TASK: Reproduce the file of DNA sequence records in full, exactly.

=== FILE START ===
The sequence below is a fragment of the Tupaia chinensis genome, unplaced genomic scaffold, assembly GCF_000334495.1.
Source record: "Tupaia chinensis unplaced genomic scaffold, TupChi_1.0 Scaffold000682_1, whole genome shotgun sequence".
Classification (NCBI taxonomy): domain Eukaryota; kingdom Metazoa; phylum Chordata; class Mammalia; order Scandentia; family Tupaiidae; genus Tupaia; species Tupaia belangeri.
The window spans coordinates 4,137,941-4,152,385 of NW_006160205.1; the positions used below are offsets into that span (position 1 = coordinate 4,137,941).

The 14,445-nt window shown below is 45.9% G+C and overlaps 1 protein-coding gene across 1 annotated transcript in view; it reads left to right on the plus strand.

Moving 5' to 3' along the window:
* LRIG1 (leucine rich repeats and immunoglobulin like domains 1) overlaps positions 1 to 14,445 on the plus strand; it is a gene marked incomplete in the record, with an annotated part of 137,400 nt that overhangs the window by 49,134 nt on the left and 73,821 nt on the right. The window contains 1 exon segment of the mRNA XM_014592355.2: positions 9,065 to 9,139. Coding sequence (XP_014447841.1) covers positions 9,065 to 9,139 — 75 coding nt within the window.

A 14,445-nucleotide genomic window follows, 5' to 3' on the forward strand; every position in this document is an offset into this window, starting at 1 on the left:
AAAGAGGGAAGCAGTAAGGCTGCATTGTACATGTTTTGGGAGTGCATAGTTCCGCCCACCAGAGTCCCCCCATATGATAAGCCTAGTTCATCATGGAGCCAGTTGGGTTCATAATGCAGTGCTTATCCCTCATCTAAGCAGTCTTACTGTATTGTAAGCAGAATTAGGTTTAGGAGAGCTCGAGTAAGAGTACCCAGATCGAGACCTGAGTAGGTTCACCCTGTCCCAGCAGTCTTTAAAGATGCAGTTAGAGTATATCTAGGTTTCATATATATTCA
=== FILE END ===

The sequence below is a fragment of the Tupaia chinensis genome, unplaced genomic scaffold, assembly GCF_000334495.1.
Source record: "Tupaia chinensis unplaced genomic scaffold, TupChi_1.0 Scaffold000682_1, whole genome shotgun sequence".
Classification (NCBI taxonomy): domain Eukaryota; kingdom Metazoa; phylum Chordata; class Mammalia; order Scandentia; family Tupaiidae; genus Tupaia; species Tupaia belangeri.
The window spans coordinates 4,137,941-4,152,385 of NW_006160205.1; the positions used below are offsets into that span (position 1 = coordinate 4,137,941).

The 14,445-nt window shown below is 45.9% G+C and overlaps 1 protein-coding gene across 1 annotated transcript in view; it reads left to right on the plus strand.

Moving 5' to 3' along the window:
* LRIG1 (leucine rich repeats and immunoglobulin like domains 1) overlaps positions 1 to 14,445 on the plus strand; it is a gene marked incomplete in the record, with an annotated part of 137,400 nt that overhangs the window by 49,134 nt on the left and 73,821 nt on the right. The window contains 1 exon segment of the mRNA XM_014592355.2: positions 9,065 to 9,139. Coding sequence (XP_014447841.1) covers positions 9,065 to 9,139 — 75 coding nt within the window.

A 14,445-nucleotide genomic window follows, 5' to 3' on the forward strand; every position in this document is an offset into this window, starting at 1 on the left:
AAAGAGGGAAGCAGTAAGGCTGCATTGTACATGTTTTGGGAGTGCATAGTTCCGCCCACCAGAGTCCCCCCATATGATAAGCCTAGTTCATCATGGAGCCAGTTGGGTTCATAATGCAGTGCTTATCCCTCATCTAAGCAGTCTTACTGTATTGTAAGCAGAATTAGGTTTAGGAGAGCTCGAGTAAGAGTACCCAGATCGAGACCTGAGTAGGTTCACCCTGTCCCAGCAGTCTTTAAAGATGCAGTTAGAGTATATCTAGGTTTCATATATATTCA